If opFlow detects resource exhaustion of this kind, an Operational Status record (and suitable log messages) is created to notify you of the problem. Additionally, opflowd generates statistics for every processing run which can be viewed on the Operational Status page.

Long-Term Summarisation Stages

Database capping is likely to interfere and limit long-term data availability. To address this point, opFlow 3 also supports an arbitrary number of optional longer-term summarisation stages. These reside in separate database collections and can be capped independently. This functionality is used for (re-)creating traffic overview reports retrospectively.

By default a one-hour summary stage is enabled, which furthermore collapses and combines all conversations that produced less than 1024 bytes or less than 5 packets during the respective hour. In our tests these settings have proven to provide a very high degree of compression efficiency without much loss of detail.

Both the opFlow GUI and the report generation code look for the 'best available' source of data and fall back to using summarisation stage data where required. This means that even though your main conversations may have been purged due to high incoming flow volume and size capping after just a few hours, you would still be able to access historic data reaching back to the oldest summarisation stage result (but you may have to select a longer Summarise Interval in the Advanced menu).

You can define summary stages in the configuration file, under opflow_summary_stages; a stage definition requires a name (allowed characters A-Z, a-z, 0-9, _ and -), and a period (in seconds). The summarised data will be stored in a collection named summary_<stagename>. You can optionally set up database capping for this collection (with the collection_size property, in bytes), and collapsing of unimportant conversations (with the collapse_min_bytes and/or collapse_min_pkts settings - zero or not set disables collapsing, and collapsing happens if either of the two criteria is met).

Extended Summarisation

Since opFlow 3.0 and all opFlowSP versions, you are able to configure further summarised flows in order to be able to keep more historical information. In opFlow you will notice that the installer comes with the following extra summary options:

	'opflow_summary_stages' => {
		'daily' => {
        	'collapse_min_bytes' => 102400,
        	'collapse_min_pkts' => 128,
        	'collection_size' => 1073741824,
        	'period' => 3600
      	},
        'hourly' => {
            collapse_min_bytes => 1024,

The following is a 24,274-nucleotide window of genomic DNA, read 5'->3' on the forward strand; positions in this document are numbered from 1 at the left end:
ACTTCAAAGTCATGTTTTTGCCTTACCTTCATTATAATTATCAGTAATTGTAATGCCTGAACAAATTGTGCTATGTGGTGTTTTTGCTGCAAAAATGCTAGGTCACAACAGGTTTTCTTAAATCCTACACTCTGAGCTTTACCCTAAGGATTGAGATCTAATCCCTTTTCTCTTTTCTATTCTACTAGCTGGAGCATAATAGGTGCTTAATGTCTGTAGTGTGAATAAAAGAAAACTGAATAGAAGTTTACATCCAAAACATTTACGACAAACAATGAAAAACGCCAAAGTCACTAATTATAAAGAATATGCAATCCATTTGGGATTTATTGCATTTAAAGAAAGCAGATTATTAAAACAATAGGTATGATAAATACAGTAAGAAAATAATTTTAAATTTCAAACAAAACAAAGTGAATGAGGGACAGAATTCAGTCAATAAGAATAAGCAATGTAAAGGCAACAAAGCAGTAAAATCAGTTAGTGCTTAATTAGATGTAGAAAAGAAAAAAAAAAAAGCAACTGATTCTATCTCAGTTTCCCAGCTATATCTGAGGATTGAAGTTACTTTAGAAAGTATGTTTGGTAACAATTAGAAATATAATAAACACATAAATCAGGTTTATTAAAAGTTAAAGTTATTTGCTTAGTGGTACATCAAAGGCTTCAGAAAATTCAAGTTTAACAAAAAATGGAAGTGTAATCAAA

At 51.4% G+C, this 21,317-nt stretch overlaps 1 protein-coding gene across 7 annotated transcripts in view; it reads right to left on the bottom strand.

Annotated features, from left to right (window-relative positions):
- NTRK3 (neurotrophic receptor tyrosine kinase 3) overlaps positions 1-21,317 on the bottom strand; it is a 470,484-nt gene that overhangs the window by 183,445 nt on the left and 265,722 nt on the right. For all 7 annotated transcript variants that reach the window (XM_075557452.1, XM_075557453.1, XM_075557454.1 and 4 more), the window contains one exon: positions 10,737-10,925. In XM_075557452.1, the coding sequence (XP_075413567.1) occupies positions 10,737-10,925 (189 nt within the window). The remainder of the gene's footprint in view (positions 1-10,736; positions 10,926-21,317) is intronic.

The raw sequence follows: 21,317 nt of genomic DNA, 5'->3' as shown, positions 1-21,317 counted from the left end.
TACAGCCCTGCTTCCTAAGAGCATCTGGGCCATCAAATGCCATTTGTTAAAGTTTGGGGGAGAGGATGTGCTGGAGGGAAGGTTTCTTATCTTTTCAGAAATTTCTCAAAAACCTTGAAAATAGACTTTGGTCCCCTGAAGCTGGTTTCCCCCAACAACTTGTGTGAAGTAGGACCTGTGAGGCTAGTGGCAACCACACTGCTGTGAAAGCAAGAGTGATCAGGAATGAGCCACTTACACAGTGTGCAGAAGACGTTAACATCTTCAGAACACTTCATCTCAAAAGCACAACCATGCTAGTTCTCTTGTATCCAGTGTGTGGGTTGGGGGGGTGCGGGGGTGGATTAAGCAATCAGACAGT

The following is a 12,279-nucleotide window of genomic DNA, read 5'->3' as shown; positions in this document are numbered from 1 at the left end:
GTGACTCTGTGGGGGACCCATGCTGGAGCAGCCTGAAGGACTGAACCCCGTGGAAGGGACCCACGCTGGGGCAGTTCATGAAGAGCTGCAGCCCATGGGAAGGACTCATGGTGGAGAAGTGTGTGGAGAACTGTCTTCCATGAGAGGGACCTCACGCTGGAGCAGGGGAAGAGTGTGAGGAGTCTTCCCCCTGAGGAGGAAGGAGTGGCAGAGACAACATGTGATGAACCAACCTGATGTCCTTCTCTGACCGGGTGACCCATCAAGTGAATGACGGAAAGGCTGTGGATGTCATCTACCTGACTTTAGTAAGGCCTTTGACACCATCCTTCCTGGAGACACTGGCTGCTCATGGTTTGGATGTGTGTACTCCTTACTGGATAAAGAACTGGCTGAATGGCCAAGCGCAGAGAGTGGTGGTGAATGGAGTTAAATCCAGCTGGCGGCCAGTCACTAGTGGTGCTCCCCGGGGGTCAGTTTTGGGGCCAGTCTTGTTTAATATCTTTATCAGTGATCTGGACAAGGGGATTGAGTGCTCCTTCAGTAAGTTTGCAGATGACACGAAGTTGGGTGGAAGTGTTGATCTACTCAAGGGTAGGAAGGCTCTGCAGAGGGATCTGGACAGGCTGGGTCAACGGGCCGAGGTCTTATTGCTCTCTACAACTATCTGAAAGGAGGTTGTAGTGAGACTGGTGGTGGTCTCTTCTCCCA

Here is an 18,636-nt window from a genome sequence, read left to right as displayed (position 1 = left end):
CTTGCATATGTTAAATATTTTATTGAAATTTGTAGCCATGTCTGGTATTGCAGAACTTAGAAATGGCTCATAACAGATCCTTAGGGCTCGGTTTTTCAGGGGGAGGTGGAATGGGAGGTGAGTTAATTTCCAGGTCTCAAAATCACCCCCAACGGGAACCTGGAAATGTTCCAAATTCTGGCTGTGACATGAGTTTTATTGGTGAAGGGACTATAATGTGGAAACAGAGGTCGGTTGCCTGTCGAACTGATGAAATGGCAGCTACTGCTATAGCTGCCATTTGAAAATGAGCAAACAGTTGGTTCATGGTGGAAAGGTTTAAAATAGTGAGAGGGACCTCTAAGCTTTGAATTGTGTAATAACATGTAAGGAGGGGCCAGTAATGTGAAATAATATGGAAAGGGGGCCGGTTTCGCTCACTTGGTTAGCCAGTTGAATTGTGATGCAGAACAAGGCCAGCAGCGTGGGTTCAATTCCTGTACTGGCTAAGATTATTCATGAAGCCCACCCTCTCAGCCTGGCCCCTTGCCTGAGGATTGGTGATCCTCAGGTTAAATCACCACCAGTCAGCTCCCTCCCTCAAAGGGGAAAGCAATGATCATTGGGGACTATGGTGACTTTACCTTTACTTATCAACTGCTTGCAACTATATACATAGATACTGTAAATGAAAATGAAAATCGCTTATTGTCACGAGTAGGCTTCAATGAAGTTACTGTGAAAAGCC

collapse_min_pkts => 5,
			collection_size => 1073741824, # 1gb
			period => 3600,
        },
		'quarterhr' => {
			'collapse_min_bytes' => 1024,
			'collapse_min_pkts' => 5,
			'collection_size' => 1073741824,
			'period' => 900
		}
	},

Currently opFlowSP has the a single summary option, but you can easily add more:

	'opflow_summary_stages' => {
		'quarterhr' => {
			'collapse_min_bytes' => 1024,
			'collapse_min_pkts' => 5,
			'collection_size' => 1073741824,
			'period' => 900
		}
	},


configurationUnitDescription
collapse_min_bytesbytesCollapse all conversations with less than X bytes of traffic in the whole period into one;
set to zero/undef to disable
collapse_min_pktspacketsor window by minimum number of packets. a match of either criterion will cause collapsing
collection_sizebytes

Collection capped size

periodsecondsSummary period

Changing Summarisations

You can remove an existing summarisation from the configuration and restart the opflow daemon, you will need to drop the database collection manually once you are sure.

When adding additional summarisation intervals you will need to run the DB setup command as it will setup collection capping. You will want to stop the opflow daemon as well as omkd  then restart them once you have made the changes you wanted.

service opflowd stop
opflow-cli.exe act=setup-db
service opflowd start


Also, and this is worth noting, the daemon will create all the summaries when it starts, so depending on how much data is already present, this may increase the load on the server.

opFlow GUI Modes

The opFlow GUI in version 3 includes two different dashboard pages, one optimised for high-volume and one optimised for high precision.

By default, the high-volume mode is active and the dashboard page shows one traffic summarised in one way (default is Top Applications, sorted by traffic volume in bytes). You can change the summary displayed using the Advanced menu (Summary Type and Summary Field). Changing Summary Type selects a different summary section, and affects the Flows over Time chart (i.e. the charted data is grouped according to your selection).

If you set opflow_gui_high_flow_volume to 0 or "false", the opFlow GUI switches to low-volume mode.

In this mode the  dashboard shows the data summarised in three different ways, Top Talkers, Top Applications and Top Applications plus Sources, again sorted by traffic volume in bytes. Again, the Advanced menu lets you select the sort field (Summary Field), changing Summary Type changes only the Flows over Time chart in this mode..